The world's largest (4 x 4 m) ring-laser gyroscope for Earth rotational measurements is currently under construction in an underground laboratory at Wettzell Fundamental Research Station, a geodetic laboratory near Kötzting in the Bavarian Forest mountains of Germany. The DM17 million ($7.75 million) project was commissioned by the German Federal Cartography and Geodesy Office (Frankfurt, Germany.) Startup for the gyroscope, which is being built by Carl Zeiss (Oberkochen, Germany), is scheduled for the summer of 2001.
The centerpiece of the ring-laser gyroscope is a disk of thermally stable Zerodur ceramic glass, 4.25 m in diameter and 25 cm thick, produced and ground by Schott Glas (Mainz). This slab has been placed on a 60-cm-thick granite slab with a weight approaching 10 tons, which is embedded in a monumental concrete table in the laboratory (see photo). Because variations in air pressure and temperature could still have some influence on the volume of the Zerodur disk, it is enclosed in a steel tank for thermal protection of the ring laser and to ensure constant air pressure. A control system eliminates any pressure variations caused by weather conditions.
Ring-laser gyroscopes have long been used in aircraft navigation. This system is intended to increase the sensitivity of the technology more than 1000 times over, permitting precision measurement of irregularities in the Earth's velocity of rotation. These data can help correlate stationary reference systems, in the form of extraterrestrial objects such as quasars or stars, with Earth reference systems. Such measurements are essential for satellite-based navigation systems, including global positioning systems. According to Ulrich Schreiber, technical project manager at the Research Institute for Satellite Geodesy of the Technical University of Munich, these precise rotational measurements could also help geophysicists gain a better insight into Earth's interior structure, including displacements inside the Earth, the continental drift, and earthquakes.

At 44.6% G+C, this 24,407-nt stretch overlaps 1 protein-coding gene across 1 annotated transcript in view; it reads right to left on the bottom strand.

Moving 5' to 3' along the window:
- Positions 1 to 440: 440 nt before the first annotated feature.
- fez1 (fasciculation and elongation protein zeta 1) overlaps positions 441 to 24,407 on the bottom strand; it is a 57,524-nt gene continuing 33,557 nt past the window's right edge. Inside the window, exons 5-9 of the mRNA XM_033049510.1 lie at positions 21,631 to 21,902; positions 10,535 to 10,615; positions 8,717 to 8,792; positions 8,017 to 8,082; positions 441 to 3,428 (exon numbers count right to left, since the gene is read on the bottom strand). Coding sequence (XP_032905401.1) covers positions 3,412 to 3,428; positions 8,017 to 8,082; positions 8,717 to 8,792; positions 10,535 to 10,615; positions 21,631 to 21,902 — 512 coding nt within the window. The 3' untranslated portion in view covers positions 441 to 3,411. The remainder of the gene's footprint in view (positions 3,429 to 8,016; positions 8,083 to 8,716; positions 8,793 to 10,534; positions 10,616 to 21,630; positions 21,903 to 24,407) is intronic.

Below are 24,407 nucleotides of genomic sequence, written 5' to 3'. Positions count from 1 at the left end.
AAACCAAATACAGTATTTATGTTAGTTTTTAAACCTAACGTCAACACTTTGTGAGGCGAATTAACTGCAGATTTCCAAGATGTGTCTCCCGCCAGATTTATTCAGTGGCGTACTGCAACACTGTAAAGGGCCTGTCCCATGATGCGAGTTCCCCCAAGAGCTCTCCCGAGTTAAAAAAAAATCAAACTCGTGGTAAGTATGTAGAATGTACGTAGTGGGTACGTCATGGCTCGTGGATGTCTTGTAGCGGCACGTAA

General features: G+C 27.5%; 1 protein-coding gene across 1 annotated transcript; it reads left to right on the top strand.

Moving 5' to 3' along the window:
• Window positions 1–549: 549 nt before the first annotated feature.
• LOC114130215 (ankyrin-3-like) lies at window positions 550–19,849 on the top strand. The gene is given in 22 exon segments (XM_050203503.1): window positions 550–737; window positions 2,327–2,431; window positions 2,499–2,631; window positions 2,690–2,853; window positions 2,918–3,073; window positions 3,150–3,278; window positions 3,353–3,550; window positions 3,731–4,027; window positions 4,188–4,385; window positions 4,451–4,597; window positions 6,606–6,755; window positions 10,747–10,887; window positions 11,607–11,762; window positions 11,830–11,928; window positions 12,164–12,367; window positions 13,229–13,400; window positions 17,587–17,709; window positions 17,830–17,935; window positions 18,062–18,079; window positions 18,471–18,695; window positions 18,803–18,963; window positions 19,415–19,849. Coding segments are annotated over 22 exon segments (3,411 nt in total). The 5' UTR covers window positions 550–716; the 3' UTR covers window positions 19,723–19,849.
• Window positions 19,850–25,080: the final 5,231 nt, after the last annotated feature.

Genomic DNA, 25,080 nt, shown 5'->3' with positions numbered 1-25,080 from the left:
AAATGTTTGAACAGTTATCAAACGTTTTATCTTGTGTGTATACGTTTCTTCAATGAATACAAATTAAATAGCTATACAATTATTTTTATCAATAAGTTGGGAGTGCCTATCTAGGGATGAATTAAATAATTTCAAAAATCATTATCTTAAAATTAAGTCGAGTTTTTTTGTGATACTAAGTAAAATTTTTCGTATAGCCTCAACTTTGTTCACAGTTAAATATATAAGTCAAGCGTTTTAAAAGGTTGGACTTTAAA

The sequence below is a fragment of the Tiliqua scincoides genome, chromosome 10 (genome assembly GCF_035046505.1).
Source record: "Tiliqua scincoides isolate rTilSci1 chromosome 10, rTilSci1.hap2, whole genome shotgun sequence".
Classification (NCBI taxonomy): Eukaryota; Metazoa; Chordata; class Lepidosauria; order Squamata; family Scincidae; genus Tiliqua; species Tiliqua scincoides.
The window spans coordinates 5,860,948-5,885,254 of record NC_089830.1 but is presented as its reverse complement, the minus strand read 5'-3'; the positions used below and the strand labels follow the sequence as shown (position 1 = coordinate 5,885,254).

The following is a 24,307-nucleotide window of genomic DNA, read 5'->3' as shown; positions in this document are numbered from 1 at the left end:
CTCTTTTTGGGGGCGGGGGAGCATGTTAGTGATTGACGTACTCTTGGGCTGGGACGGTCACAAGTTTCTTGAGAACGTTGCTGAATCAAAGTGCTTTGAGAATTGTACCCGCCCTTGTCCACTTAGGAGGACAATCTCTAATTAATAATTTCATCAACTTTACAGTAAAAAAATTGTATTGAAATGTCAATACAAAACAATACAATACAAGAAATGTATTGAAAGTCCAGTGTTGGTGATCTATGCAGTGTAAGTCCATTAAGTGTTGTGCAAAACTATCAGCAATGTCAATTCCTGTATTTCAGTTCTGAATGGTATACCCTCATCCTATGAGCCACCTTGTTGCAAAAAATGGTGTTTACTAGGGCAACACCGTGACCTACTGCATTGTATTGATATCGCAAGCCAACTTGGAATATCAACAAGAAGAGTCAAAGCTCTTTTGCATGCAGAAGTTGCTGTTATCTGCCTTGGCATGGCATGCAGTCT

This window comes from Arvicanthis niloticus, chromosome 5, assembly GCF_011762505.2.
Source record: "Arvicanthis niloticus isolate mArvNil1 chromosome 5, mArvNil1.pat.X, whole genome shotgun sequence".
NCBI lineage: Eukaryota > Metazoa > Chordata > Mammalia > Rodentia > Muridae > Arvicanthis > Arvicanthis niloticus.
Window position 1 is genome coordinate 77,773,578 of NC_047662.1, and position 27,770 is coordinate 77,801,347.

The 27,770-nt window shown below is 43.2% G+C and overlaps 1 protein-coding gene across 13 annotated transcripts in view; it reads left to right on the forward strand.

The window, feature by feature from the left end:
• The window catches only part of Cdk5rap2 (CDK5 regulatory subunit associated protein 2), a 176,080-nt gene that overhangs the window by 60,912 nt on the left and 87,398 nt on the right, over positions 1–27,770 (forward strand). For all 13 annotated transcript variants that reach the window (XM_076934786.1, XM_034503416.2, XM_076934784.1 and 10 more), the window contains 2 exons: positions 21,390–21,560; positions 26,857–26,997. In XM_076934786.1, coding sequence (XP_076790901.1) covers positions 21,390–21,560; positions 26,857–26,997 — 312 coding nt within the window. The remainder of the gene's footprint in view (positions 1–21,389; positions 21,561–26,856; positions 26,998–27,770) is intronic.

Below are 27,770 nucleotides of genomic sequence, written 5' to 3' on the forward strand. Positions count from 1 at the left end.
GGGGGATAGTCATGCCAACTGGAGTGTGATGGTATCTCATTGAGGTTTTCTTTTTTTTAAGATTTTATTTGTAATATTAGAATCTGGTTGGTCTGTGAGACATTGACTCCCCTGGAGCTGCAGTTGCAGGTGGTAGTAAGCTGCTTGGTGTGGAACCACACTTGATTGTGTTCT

In the ring laser, four highly reflective deflecting mirrors form a closed beam path, which in turn encloses a square surface. When a gas mixture of helium and neon contained in a stainless-steel tube is excited by radio waves, the resonator turns into a laser for two counter-rotating beams. As long as the ring laser does not move, the beams traveling clockwise and counterclockwise display identical frequency. When the ring laser rotates, the frequencies differ by an amount dependent on the speed of rotation of the system.
According to Wolfgang Schlüter, general project manager and director of the Wettzell station, this phenomenon, called the Sagnac effect, can be used to determine the velocity of Earth's rotation. Rotation is relatively slow, though, and the difference in frequency is very small, which translates to a need for extreme measurement accuracy and resolution in the microhertz range—precision only possible with a very large ring laser.